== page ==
Tuesday, January 16, 2007

Schneider - West

This game was played on 3/13/05 in a FIDE-rated tournament at the Marshall Chess Club against FM Igor Schneider.

Igor Schneider [FIDE 2320] - Jim West [FIDE 2207]

1.e4 c5 2.Nf3 d6 3.d4 cxd4 4.Nxd4 Nf6 5.Nc3 a6 6.Bc4 e6 7.Bb3 b5 8.O-O Be7 9.Qf3

When I play the white pieces, I prefer the late IM Mike Valvo's 9.Be3 O-O 10.f4. My opponent's 9th move initiates the variation made popular by GM Andy Soltis. No doubt Schneider expected the usual 9...Qc7 10.Qg3 O-O 11.Bh6 Ne8 which led to an equal position in Short-Kasparov, London 1993 after 12.Rad1 Bd7 13.a3 Nc6 14.Nxc6 Bxc6 15.Bf4 Qb7 16.Rfe1 a5.

Instead I decided to play differently, based upon a photograph I had seen in Profile of a Prodigy by Frank Brady.

Picture 17 shows Soltis as White playing Fischer at the Manhattan Blitz Tournament in 1971. The moves to this game have never been recorded. But, as the saying goes, one picture is worth a thousand words!

It is difficult to see all the pieces because of the chess clock in the foreground. Nevertheless the opening moves appear to have been 1.e4 c5 2.Nf3 d6 3.d4 cxd4 4.Nxd4 Nf6 5.Nc3 a6 6.Bc4 e6 7.Bb3 b5 8.O-O Be7 9.Qf3 Qd7 10.a4 b4 11.Na2 Bb7 with Soltis's hand hovering above the king rook as though intending 12.Re1. All that we know for sure is Fischer eventually won. Legend has it that Fischer lost his queen for only a rook but emerged victorious anyway, causing Soltis to say something like: "When you're playing Fischer, even when you know you're going to win, you know you're going to lose!"

9...Qd7 10.a4 b4 11.a5

Although this is the only move considered by IM Gary Lane in Winning With The Fischer-Sozin Attack, it seems artificial to me because it "forces" Black to play 11...O-O which only aids his development. Worse still, White's intended follow-up 12.Na4 leaves a "knight on the rim".

11...O-O 12.Na4 Bd8!?

This seems to be an improvement upon 12...Nc6, Bangiev-Rose, correspondence 1987, when Gary Lane gives 13.Nb6! Nxd4 14.Qd1 Qb7 15.Qxd4 Rb8 16.Re1 with a slight advantage to White. Not only does the black king bishop protect the b6 square, it keeps an eye on the a5 pawn as well.

13.Bg5 Nc6

Having already spent many precious minutes pondering my unexpected 9...Qd7, Schneider now falls even further behind on time by going into a long think at this point. In the end, his poor clock management would lead to a fatal blunder in sudden-death time pressure.


This move came as a pleasant surprise to me because it allowed me to liquidate my overextended b-pawn while at the same time saddling White with a weak c-pawn on the semi-open file. In any event, the tempting 14.e5? fails to 14...Nxd4 15.Qxa8 Bb7, leaving White with the unpleasant choice of either 16.Qa7 Ne2+ 17.Kh1 Bxg2+ or 16.Qb8 Nxb3 17.cxb3 Qc6 18.f3 Bb6+.

14...bxc3 15.bxc3 Rb8

With 20-20 hindsight, perhaps 15...Bb7, planning 16...Rc8, 17...Ne5, and 18...Nc4 would have been a better course of action, exploiting the weak c4 square.

16.Bc2 Nxd4 17.cxd4 Rb5

I really did not want to strengthen White's pawn structure by transforming his weak c-pawn into a healthy d-pawn, but it looked as if I was winning the a-pawn outright.

18.Bd2 Bb7

At the last minute, I decided that my intended 18...Bxa5 was too risky after 19.Bxa5 Rxa5 20.Nb6 Qb5 21.Rab1. Suddenly the position has gone from slightly favorable for Black to slightly worse.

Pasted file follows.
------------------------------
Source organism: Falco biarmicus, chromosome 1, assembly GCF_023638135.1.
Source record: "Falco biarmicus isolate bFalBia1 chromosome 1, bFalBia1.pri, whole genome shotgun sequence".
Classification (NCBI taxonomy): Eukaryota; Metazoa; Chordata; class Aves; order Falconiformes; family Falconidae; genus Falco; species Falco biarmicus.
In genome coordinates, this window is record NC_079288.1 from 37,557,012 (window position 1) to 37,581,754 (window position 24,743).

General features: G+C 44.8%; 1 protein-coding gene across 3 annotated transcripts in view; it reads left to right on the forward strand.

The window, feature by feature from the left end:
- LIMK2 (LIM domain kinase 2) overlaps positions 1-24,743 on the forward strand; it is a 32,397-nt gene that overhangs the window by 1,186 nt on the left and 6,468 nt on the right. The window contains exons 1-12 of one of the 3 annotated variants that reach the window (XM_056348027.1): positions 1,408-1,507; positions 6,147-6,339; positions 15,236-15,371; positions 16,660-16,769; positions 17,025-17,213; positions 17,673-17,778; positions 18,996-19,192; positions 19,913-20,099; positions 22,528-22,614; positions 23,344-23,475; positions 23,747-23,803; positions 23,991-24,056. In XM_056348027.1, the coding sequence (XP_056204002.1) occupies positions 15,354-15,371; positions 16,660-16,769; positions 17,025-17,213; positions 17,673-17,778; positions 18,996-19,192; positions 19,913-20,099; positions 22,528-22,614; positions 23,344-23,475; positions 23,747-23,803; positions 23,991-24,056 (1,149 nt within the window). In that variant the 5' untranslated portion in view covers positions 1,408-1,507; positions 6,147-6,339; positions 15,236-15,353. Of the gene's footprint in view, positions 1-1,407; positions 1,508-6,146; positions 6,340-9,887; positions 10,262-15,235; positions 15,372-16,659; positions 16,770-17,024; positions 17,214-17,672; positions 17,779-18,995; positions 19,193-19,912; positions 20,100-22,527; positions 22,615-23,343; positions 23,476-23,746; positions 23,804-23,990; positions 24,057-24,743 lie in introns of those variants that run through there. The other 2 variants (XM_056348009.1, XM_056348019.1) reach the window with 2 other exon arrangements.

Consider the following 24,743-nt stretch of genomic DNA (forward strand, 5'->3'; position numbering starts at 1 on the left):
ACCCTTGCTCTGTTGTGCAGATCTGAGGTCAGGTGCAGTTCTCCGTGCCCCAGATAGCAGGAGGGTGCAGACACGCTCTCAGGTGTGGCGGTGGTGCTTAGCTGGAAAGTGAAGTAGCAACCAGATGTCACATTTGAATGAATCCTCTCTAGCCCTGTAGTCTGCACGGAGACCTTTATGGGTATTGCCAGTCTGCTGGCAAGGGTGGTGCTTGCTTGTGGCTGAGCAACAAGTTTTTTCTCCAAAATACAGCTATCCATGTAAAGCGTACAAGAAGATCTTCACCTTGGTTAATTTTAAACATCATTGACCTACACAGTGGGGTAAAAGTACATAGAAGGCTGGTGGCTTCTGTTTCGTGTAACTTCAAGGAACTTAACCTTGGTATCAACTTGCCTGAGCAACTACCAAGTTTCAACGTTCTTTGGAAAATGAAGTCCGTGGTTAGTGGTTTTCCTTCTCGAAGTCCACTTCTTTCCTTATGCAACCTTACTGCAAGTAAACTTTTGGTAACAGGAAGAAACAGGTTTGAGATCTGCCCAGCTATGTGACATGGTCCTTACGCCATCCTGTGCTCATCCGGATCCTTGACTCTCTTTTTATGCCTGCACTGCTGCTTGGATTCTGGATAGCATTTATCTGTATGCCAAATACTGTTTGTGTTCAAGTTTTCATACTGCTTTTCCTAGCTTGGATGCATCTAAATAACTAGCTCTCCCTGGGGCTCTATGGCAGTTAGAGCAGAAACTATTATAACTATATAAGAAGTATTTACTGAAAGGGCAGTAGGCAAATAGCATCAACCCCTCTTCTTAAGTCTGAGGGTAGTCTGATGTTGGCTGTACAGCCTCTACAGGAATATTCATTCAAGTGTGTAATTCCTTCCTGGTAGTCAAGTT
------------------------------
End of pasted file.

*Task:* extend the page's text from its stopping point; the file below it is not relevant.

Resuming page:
19.Bd3 Rb3 20.Qe2 Rxd3!?

This exchange sacrifice is virtually forced.

21.Qxd3 Nxe4 22.Nc3 Nxc3 23.Bxc3 Qc6 24.f3 Qd5

Although I had only one pawn for the exchange, I felt that White's weak d-pawn gave me reasonable drawing chances but no more.


White begins to drift. A better try would have been 25.Rfd1.

25...e5 26.Rfd1 f5 27.Rdc1 exd4 28.Qc4 Bf6 29.Rab1 Qxc4 30.Rxc4 Bd5

This move completed the first time control of 30/90, with the remaining one being game/60.

31.Rcb4 Rd8 32.Rb8 Kf7 33.Rxd8 Bxd8 34.Rb8 Bf6 35.Rb6 Bc4 36.Rxd6

Until now, I have been making the best of an inferior position. But here I make White's task much simpler for him.


Instead I should have tried 36...Be7, since 37.Rxd4? allows 37...Bc5 38.Be3 Bxd4 with a dead draw. The problem with the game move is that it facilitates White's winning plan of exchanging dark-squared bishops, forcing Black's remaining bishop to b5, and then a lethal exchange sac on b5 followed by the queening of the a-pawn.

37.Kf2 Be7 38.Rd7 Ke6 39.Rc7 Bb5 40.g3 Bf6 41.Ke3 Be5 42.Rc8 h6

Here time trouble begins rearing its ugly head, as Schneider misses 43.Bc3 Kd7 44.Rc5 Bxc3 45.Rxc3 with the afore-mentioned winning endgame. Maybe he was worried about 43...Bd7 44.Rc5 Bd6 45.Rc4 Bb5 46.Rc8 g5, avoiding the exchange of bishops.

43.f4 Bb2

Now 44.Bc3 gets nowhere after 44...Bc1+ 45.Bd2 Bb2, repeating the position.

44.Rc5 Bf6 45.Bc3 Kd6

Here 46.Rxb5 axb5 47.Bxf6 gxf6 48.Kxd3 Kc5 only draws.

46.Bb4 Ke6 47.Kd2

Unclear is 47.Rxb5 axb5 48.a6 Kd5 49.Bc5 Kc6 50.Kxd3 g5.

47...Bd4 48.Rc7 Kd5 49.Bf8 Ke4

Black is threatening 50...Be3+.

50.Re7+ Kf3 51.Bxg7 Bc5

What happened next can only be explained by severe time pressure. Schneider had only 3 minutes left while I had more than 30. Because we were not using a digital 5-second-delay clock, the only way that Schneider could request one was by claiming insufficient losing chances but that would have allowed me to accept his "offer" of a draw.


Schneider touched the bishop too quickly and saw to his dismay that he was now lost. After the game, some of the other players suggested 52.Re1 Kg2 53.Rb1 Kxh2 54.Rxb5 axb5 55.Bxh6 Kxg3 56.Kxd3 Kf3 57.a6 which looks favorable for White. Probably he should have played 52.Re6 h5, but the position is still complex.


Of course, the immediate 52...Bxe7?! would allow White to draw easily after 53.Bxe7. Now White loses a whole rook after 53.Bc3 Bxe7.

53.Kc1 d2+, 0-1.

Sometimes it is better to be lucky than good!

{This article originally appeared in the Winter 2005 issue of Atlantic Chess News}